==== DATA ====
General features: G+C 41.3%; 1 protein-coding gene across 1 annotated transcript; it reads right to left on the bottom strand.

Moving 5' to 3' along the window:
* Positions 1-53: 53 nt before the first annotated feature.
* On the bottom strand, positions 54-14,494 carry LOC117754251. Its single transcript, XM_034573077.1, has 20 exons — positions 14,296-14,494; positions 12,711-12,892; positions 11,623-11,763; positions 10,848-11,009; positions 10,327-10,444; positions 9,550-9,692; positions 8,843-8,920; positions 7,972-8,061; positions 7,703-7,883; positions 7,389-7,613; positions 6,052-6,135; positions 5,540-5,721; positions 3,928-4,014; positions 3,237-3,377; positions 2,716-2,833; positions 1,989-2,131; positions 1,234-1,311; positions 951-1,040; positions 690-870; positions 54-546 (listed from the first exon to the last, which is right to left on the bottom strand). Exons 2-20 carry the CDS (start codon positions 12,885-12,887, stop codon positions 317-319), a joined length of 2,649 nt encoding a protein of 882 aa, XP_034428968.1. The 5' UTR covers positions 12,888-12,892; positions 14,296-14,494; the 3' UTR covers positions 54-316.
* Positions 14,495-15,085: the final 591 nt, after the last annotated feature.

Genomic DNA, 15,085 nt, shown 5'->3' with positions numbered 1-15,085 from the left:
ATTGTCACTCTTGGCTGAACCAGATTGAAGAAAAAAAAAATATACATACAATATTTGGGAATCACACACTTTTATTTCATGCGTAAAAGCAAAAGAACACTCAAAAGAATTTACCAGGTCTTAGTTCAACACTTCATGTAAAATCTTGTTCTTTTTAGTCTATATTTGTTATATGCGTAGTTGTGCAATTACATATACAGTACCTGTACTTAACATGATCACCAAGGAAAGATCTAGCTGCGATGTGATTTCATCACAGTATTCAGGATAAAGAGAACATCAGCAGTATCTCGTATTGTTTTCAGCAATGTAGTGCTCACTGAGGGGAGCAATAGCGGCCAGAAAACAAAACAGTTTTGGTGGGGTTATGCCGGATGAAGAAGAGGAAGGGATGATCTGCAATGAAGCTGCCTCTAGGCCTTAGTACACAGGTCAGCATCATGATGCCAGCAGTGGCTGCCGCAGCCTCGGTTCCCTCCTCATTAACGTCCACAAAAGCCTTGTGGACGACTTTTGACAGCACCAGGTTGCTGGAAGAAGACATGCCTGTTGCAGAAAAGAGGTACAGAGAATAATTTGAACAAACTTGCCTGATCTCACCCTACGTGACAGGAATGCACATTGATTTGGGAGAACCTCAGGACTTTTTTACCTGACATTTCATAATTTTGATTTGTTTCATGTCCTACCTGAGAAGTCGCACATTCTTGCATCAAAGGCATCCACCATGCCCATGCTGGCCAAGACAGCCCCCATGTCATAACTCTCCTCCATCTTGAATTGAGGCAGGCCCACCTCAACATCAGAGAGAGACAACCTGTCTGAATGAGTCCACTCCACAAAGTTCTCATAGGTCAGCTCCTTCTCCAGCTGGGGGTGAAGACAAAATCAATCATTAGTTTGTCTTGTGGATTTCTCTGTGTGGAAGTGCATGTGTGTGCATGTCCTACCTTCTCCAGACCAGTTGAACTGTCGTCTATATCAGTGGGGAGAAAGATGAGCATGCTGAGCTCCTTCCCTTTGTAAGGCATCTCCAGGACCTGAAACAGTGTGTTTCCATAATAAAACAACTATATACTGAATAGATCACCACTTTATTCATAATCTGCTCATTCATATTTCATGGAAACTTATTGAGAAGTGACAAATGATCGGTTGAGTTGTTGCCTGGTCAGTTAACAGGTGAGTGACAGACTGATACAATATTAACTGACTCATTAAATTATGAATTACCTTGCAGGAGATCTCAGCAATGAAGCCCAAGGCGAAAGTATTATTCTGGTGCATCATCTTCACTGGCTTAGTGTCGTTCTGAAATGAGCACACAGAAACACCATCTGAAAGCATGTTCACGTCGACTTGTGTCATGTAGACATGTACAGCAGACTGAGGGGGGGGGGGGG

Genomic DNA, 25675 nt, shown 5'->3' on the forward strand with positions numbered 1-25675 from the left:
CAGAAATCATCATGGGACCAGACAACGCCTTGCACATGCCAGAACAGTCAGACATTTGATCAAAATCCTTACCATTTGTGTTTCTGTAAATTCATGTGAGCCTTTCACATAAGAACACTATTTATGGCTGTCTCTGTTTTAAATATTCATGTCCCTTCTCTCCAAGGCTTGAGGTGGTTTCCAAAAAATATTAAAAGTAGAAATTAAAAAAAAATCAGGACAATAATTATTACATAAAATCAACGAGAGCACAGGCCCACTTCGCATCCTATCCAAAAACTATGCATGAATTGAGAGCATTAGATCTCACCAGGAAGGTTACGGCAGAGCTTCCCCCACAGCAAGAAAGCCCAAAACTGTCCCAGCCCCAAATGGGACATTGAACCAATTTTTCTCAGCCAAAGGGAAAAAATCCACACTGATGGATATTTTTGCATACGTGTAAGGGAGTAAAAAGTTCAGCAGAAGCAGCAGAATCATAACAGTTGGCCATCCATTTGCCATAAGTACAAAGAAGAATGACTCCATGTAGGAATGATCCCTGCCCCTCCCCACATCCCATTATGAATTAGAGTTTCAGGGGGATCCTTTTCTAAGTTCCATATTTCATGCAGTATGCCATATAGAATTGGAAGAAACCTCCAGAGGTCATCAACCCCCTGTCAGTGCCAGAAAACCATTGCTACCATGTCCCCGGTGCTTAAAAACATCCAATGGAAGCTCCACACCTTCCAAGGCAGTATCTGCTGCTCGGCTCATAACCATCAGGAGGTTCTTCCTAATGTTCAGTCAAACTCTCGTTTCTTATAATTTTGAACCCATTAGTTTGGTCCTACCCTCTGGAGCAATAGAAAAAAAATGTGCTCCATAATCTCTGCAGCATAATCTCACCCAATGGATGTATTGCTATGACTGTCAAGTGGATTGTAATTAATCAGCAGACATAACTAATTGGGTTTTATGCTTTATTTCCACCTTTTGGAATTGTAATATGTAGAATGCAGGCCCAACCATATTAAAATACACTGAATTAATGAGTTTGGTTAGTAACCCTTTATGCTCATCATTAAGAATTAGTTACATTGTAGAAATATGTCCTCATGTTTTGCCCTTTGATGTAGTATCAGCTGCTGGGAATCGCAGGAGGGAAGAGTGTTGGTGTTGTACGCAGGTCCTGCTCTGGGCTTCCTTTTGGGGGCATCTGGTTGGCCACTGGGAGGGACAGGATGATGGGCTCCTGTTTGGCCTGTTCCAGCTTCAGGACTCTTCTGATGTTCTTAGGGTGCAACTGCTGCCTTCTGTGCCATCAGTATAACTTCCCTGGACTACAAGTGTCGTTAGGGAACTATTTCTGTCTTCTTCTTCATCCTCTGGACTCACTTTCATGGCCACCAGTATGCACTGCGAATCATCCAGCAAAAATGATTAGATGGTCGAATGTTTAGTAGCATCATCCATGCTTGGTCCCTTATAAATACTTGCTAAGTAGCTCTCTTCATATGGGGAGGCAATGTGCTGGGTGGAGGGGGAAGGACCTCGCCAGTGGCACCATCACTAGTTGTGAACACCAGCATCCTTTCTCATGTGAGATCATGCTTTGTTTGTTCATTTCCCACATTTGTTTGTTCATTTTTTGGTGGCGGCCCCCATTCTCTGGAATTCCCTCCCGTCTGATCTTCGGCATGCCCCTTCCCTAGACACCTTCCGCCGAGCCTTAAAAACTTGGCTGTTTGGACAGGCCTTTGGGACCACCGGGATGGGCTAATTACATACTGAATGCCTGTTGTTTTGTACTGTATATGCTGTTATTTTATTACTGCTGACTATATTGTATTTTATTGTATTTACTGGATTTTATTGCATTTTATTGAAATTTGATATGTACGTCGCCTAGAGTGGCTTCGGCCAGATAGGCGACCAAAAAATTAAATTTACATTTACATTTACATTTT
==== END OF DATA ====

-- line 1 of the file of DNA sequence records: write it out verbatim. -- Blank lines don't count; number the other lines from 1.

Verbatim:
General features: G+C 41.3%; 1 protein-coding gene across 1 annotated transcript; it reads right to left on the bottom strand.